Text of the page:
Merchandise Display Densities
1. Define the Concept of store merchandise display densities.
Store merchandise display density describes the amount of product per foot on display.
A foot is the approximate size of the display rail, it is perceived as a unit, rather than a measurement. The product is counted in styles, the unique design of the product, and options, its available colour variations. Primark has on one foot only one stile in one option on offer. The product density is so high, that even each colour option is given its own rail and with that its own foot. (Primark 1)
In average, there are up to 40 items of one style in one option displayed per foot. At Prada on the other hand there are 6 to 8 styles in only one or two options displayed per foot, the variety per foot is bigger, nevertheless the quantity is minimal, with just 8 garments being displayed per foot.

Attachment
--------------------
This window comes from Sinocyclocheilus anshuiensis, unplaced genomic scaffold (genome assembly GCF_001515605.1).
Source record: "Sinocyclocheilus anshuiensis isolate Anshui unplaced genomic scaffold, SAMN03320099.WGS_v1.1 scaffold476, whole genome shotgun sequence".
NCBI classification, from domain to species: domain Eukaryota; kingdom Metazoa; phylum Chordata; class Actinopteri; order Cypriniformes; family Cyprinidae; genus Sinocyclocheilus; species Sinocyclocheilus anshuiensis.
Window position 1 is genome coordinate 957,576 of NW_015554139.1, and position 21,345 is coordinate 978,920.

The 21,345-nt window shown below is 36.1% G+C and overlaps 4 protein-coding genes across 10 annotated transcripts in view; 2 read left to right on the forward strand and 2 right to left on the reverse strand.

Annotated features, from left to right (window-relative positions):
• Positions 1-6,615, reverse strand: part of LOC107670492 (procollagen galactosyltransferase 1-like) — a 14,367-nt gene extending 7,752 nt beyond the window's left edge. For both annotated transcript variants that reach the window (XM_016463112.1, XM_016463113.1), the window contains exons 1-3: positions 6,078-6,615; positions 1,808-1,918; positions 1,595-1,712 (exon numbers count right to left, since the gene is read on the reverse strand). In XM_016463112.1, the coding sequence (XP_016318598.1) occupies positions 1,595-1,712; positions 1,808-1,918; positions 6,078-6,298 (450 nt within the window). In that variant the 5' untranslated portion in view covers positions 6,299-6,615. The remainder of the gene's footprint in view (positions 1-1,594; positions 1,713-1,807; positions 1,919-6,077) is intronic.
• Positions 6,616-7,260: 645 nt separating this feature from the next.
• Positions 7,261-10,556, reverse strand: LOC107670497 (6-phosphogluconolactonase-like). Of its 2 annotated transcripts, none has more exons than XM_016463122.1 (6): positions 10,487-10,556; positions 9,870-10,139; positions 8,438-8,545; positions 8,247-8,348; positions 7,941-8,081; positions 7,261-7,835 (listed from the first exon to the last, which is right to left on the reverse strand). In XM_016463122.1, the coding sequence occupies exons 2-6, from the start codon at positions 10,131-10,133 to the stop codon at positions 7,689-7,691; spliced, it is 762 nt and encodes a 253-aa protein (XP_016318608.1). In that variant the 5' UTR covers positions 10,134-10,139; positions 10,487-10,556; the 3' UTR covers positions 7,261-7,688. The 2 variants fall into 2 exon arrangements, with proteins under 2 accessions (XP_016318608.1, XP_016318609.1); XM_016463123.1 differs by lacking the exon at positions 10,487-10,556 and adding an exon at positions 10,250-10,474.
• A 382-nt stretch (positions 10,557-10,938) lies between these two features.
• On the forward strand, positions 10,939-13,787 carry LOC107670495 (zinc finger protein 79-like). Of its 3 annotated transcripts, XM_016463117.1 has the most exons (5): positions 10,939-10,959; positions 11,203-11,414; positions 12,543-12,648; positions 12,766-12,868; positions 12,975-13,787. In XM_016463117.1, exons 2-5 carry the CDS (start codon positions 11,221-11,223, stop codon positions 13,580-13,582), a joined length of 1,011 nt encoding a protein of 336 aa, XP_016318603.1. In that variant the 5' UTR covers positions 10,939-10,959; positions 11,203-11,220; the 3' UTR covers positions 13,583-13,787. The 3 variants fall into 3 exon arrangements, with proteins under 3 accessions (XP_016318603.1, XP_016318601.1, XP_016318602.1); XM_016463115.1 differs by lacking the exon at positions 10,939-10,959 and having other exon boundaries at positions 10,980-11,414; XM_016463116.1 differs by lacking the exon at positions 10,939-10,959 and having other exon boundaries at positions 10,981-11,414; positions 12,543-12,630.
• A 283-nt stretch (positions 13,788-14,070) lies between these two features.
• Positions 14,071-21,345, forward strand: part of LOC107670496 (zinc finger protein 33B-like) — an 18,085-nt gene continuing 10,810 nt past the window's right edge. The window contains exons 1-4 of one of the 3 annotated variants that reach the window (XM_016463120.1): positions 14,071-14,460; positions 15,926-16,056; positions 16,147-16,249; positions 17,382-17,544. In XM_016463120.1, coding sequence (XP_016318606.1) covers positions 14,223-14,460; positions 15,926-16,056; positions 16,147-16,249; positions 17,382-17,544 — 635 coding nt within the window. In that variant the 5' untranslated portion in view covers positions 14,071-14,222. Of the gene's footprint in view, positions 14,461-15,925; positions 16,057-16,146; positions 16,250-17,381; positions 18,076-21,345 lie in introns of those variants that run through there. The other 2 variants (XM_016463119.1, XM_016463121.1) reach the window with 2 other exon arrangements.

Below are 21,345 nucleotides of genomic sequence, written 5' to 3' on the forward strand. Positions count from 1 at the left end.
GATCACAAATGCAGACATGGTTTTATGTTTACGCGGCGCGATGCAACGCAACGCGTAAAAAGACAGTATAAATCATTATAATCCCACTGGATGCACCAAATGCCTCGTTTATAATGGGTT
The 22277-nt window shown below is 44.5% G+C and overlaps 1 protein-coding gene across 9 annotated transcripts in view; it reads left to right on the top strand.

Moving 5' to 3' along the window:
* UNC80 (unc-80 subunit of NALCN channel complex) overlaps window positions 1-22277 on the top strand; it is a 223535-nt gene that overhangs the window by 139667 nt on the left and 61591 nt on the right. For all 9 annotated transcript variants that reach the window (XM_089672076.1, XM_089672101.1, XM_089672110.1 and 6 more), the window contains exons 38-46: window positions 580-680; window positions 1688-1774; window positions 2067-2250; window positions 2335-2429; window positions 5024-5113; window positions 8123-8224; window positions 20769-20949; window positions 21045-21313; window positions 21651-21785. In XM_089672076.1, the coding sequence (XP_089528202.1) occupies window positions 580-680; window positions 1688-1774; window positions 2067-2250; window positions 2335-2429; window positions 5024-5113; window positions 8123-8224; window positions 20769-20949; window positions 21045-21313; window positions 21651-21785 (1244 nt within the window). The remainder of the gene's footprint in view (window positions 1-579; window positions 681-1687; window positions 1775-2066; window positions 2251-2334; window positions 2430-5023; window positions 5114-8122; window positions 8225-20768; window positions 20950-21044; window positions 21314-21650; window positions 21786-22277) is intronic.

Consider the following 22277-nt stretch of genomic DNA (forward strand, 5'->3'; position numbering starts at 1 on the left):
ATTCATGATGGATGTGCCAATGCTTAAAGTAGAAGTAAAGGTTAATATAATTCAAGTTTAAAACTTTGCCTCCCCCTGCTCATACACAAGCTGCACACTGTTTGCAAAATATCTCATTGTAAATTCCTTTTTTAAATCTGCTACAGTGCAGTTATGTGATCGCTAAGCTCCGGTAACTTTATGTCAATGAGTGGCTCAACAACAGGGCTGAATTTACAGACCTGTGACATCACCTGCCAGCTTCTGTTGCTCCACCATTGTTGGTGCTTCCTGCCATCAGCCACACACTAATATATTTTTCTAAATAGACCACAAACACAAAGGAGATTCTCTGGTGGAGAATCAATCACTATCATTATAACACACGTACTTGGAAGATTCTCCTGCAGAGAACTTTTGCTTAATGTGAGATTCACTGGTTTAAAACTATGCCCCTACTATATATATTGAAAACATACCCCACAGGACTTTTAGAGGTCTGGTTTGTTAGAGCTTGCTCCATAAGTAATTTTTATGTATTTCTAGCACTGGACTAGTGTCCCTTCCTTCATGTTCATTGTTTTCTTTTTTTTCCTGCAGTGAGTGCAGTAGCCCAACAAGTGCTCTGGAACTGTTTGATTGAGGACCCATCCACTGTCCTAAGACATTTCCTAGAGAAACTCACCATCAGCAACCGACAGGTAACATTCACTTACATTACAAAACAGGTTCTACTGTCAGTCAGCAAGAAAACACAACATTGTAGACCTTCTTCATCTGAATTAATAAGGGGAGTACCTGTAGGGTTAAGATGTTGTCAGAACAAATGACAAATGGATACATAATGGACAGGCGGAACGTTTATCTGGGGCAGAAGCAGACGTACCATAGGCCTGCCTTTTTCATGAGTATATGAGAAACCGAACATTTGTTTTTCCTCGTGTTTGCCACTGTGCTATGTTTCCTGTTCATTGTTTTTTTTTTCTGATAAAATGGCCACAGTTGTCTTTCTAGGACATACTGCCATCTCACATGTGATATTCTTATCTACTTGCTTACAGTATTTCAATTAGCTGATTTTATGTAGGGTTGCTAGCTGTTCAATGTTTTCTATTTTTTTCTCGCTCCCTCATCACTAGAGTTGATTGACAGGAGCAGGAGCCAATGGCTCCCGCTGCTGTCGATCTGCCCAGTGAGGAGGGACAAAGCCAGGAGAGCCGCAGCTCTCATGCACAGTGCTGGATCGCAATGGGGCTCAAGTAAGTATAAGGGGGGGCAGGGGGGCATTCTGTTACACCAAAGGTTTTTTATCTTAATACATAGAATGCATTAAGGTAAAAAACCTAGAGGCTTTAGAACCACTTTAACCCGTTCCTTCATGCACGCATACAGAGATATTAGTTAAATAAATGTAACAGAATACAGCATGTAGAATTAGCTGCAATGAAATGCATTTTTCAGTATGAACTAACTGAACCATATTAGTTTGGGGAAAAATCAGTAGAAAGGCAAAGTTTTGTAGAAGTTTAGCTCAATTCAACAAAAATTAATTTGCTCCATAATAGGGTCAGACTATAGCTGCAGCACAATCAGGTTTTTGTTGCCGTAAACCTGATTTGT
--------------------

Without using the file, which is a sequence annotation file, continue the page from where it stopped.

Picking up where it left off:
To define the Linear Conversion, the size of the store, the square footage is being related to the number of display rails. Primark has on a square footage of 500sqm 125 rails, whereas at Pradas square footage of 500sqm are just 50 rails. The Linear Conversion of Primark therefore is 25%; above the Highstreet ideal of 23%. Pradas Linear Conversion is 10%, which is even for a luxury brand very low.
1. Explain how densities affect the perceived market positioning of a fashion brand.
Low merchandise display density draws more attention to the single product, it is being more emphasised. By accentuating a single style and even a single option, the garment increases in perceived value. The attention is being drawn to the garment itself, its outstanding features like design, material and quality. The garment has to undergo the censorious judgement of the customer and only satisfaction leads to purchase. A low density store does not need to sell as many items to reach its target; therefore the items must be more costly. High price is